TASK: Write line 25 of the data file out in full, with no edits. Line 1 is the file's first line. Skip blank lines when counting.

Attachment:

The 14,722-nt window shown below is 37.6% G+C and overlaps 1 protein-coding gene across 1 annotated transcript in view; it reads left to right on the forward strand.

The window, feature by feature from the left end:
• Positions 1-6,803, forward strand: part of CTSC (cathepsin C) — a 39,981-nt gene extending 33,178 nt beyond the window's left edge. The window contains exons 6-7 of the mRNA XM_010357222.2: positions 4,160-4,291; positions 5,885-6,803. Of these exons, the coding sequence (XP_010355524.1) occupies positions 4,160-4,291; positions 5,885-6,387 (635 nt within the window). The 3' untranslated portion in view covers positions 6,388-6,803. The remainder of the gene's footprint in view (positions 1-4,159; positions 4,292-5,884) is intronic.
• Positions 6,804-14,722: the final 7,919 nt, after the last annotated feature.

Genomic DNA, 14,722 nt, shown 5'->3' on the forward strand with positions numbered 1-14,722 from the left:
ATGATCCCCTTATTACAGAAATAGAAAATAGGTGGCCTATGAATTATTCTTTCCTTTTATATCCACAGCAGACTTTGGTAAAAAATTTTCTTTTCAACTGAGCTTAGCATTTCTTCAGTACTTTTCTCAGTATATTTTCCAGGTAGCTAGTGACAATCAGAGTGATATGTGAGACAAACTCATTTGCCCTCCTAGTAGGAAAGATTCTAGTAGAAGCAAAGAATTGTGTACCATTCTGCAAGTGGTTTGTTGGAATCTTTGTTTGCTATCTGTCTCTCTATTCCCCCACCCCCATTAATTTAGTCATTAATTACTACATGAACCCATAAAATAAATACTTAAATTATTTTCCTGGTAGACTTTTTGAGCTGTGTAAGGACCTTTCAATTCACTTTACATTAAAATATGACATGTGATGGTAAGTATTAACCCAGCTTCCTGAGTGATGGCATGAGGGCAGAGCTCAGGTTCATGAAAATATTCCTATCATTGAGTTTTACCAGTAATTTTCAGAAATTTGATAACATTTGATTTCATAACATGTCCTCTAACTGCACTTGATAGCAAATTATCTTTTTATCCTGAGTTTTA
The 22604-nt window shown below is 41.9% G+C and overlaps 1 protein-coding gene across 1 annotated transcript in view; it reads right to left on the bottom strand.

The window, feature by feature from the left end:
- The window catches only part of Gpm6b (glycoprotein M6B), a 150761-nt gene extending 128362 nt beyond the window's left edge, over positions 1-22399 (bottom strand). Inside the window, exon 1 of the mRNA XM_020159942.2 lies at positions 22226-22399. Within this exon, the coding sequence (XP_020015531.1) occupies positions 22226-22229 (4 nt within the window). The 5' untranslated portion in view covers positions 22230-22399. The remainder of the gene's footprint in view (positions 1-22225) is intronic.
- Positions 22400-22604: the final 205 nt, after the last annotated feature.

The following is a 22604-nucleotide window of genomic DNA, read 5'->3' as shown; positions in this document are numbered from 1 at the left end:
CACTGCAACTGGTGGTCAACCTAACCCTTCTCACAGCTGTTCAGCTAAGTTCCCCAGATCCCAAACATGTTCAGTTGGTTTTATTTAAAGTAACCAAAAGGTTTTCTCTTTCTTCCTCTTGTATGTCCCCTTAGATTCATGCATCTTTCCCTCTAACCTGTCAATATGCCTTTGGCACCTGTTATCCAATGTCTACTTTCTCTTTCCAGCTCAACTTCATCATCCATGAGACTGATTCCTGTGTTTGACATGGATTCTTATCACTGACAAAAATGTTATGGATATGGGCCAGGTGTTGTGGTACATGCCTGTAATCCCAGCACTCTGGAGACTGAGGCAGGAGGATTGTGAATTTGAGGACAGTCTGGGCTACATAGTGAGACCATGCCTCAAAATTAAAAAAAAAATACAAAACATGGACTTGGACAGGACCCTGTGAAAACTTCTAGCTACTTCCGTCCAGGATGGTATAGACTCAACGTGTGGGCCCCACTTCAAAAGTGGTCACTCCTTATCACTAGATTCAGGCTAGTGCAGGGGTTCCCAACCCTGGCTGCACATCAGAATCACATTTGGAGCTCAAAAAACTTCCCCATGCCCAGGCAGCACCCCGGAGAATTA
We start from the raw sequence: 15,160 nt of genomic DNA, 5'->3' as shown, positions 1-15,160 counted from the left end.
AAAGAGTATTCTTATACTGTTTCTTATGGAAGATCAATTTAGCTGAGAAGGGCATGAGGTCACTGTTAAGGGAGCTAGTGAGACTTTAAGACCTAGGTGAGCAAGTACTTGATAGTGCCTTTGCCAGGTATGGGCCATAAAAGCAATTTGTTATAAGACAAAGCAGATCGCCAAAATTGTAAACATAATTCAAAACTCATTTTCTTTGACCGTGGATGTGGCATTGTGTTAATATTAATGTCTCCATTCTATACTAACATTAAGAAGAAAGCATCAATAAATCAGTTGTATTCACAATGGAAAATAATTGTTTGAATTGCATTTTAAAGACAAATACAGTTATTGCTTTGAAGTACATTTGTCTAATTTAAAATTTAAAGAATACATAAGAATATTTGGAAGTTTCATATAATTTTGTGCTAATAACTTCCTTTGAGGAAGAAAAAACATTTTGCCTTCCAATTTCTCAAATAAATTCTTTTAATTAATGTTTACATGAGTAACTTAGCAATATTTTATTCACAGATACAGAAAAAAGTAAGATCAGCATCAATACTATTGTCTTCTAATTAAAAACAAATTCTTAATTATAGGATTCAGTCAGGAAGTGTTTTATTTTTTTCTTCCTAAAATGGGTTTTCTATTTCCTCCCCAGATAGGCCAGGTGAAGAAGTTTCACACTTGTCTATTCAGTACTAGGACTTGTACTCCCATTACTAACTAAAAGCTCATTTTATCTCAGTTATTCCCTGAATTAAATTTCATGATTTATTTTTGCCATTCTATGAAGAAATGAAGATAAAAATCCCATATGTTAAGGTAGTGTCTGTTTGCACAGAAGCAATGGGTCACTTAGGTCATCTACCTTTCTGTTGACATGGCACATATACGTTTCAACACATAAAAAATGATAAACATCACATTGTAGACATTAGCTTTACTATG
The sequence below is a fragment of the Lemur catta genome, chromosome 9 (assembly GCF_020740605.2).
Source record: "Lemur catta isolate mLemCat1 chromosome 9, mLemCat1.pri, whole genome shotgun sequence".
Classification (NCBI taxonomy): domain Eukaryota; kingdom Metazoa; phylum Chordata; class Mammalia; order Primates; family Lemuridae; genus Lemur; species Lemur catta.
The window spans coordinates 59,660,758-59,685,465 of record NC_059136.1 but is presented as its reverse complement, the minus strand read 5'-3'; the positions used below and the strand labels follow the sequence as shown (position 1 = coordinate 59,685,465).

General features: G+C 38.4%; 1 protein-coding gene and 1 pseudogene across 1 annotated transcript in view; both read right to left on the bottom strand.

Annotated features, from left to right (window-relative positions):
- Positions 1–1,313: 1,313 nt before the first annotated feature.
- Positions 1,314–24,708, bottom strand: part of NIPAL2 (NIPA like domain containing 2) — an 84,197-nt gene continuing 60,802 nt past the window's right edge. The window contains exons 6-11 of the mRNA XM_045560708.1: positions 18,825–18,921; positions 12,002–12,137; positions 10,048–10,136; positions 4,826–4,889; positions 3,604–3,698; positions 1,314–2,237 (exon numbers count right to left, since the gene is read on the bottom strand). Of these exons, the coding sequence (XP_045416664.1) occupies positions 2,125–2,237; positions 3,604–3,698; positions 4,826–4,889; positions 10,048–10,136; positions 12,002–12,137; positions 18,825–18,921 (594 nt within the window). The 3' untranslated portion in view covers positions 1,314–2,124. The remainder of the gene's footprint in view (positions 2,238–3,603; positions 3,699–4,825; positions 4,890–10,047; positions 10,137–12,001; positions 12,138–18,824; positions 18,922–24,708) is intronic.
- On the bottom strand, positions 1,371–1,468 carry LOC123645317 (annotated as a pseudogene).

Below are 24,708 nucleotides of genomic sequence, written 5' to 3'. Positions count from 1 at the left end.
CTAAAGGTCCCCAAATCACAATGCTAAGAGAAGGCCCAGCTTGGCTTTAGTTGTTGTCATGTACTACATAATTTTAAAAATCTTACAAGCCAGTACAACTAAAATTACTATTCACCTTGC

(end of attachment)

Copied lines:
CTAAAGGTCCCCAAATCACAATGCTAAGAGAAGGCCCAGCTTGGCTTTAGTTGTTGTCATGTACTACATAATTTTAAAAATCTTACAAGCCAGTACAACTAAAATTACTATTCACCTTGC